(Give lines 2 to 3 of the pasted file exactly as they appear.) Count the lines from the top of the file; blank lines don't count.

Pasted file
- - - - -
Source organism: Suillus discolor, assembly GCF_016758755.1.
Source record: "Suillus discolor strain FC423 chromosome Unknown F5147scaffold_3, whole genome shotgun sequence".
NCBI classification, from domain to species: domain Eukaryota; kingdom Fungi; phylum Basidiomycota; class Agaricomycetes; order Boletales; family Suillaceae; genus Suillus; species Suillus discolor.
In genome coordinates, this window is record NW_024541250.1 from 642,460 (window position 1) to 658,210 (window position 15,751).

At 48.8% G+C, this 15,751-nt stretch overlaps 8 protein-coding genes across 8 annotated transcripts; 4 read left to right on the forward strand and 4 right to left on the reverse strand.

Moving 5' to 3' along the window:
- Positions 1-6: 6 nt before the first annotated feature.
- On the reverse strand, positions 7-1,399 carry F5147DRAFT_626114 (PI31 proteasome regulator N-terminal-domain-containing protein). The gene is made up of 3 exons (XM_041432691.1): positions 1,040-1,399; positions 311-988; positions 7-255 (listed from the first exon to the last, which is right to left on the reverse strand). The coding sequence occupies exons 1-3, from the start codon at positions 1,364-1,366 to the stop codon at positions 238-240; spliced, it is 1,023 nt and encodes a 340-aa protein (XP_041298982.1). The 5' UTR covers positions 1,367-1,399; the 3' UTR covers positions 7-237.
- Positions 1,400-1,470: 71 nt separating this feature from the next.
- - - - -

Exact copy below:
Source record: "Suillus discolor strain FC423 chromosome Unknown F5147scaffold_3, whole genome shotgun sequence".
NCBI classification, from domain to species: domain Eukaryota; kingdom Fungi; phylum Basidiomycota; class Agaricomycetes; order Boletales; family Suillaceae; genus Suillus; species Suillus discolor.